Tea done and Janet settled in, we sail off up the Medway to Stangate Creek to anchor in peace and quiet (and at no charge) for the night.
Day’s run: 28.2 nm
Total miles to date: 2217.0 nm
Engine hours: 5.0 hours
Total engine hours: 270.4 hours
Hours sailed: 10.0 Hours
Total hours sailed; 486.2 hours
Thursday 29th August – Stangate Creek to Limehouse MarinaWe up-anchor at 0900 and sail out into the Thames estuary. However, the wind is from the west so for most of the rest of the day we have to motor into the wind. It is a lovely day and although Janet and Yvonne have made this trip in the past it is a complete novelty for John. Initially the estuary is several miles wide and we can see Southend-on-Sea in the distance to the north with its long pier out into the estuary (claimed to be the longest in the country). As we motor along we see seals basking on the sands and two trawlers pair trawling – there is life in the Thames. We keep just out of the main channel as there are frequent shipping movements in and out of London.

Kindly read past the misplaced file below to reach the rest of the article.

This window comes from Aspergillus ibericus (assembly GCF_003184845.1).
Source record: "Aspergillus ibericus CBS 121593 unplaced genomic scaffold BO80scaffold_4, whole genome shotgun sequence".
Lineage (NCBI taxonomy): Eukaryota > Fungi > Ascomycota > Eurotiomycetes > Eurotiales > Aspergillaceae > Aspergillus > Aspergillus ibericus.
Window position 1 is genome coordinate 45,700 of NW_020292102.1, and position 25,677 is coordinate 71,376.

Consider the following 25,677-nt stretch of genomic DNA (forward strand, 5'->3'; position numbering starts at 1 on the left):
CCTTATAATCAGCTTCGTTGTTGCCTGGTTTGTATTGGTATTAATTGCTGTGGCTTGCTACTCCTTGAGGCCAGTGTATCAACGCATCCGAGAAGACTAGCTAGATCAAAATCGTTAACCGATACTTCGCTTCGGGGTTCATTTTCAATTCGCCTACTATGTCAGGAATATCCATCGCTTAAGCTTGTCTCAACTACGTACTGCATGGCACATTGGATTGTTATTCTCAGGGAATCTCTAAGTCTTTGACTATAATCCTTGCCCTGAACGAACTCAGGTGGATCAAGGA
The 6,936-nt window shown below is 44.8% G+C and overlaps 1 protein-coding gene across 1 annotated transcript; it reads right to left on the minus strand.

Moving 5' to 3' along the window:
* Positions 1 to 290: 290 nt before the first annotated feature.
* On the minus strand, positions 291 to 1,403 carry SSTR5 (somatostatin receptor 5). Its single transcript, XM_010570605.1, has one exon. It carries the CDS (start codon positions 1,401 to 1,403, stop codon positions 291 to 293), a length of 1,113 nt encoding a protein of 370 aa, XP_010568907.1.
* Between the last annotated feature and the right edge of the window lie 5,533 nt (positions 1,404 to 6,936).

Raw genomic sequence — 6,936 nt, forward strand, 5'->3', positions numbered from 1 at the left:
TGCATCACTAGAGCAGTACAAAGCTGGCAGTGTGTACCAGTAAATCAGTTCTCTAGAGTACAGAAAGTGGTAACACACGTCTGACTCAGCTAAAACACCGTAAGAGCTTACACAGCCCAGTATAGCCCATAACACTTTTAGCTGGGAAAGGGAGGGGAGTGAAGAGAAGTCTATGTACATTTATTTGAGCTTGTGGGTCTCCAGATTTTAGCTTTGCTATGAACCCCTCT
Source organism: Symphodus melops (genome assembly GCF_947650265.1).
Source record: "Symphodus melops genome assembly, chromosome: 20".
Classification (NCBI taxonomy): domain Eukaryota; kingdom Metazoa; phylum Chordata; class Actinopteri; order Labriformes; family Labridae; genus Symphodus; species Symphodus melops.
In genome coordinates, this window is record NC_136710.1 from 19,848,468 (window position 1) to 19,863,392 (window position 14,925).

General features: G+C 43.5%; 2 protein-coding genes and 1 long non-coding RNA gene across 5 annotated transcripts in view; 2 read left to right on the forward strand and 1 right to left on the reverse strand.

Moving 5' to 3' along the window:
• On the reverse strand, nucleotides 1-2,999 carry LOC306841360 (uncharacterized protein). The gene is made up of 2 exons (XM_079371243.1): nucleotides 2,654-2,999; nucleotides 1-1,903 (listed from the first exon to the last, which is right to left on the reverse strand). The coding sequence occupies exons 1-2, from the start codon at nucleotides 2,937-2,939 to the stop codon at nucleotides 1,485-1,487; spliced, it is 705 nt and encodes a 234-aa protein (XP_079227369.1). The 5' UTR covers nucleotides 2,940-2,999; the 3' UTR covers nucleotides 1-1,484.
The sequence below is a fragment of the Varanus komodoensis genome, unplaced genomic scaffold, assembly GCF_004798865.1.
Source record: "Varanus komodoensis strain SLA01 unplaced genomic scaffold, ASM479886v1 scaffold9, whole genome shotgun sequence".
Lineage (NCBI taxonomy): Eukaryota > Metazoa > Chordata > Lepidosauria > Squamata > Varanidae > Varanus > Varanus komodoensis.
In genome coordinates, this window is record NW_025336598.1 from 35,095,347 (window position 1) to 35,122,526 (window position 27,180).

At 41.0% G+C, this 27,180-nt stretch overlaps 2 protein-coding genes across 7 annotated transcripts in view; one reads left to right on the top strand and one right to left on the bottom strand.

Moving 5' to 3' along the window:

We pass Canvey island (with its old oil terminals, some now defunct) then get a little sail down to Tilbury, where there are large active docks. We are asked by Thames Port Control to move over to let a ro-ro ferry manoeuver – everyone is very polite as is normal in maritime radio conversations. We had been keeping to the rules so all is well.
We chug on, passing Woolwich with its old Arsenal and free ferry. There are a number of Dutch square-riggers and tall ships moored here, presumably waiting to go up to London for the Festival of classic ships once the Clipper Race boats have departed next Sunday.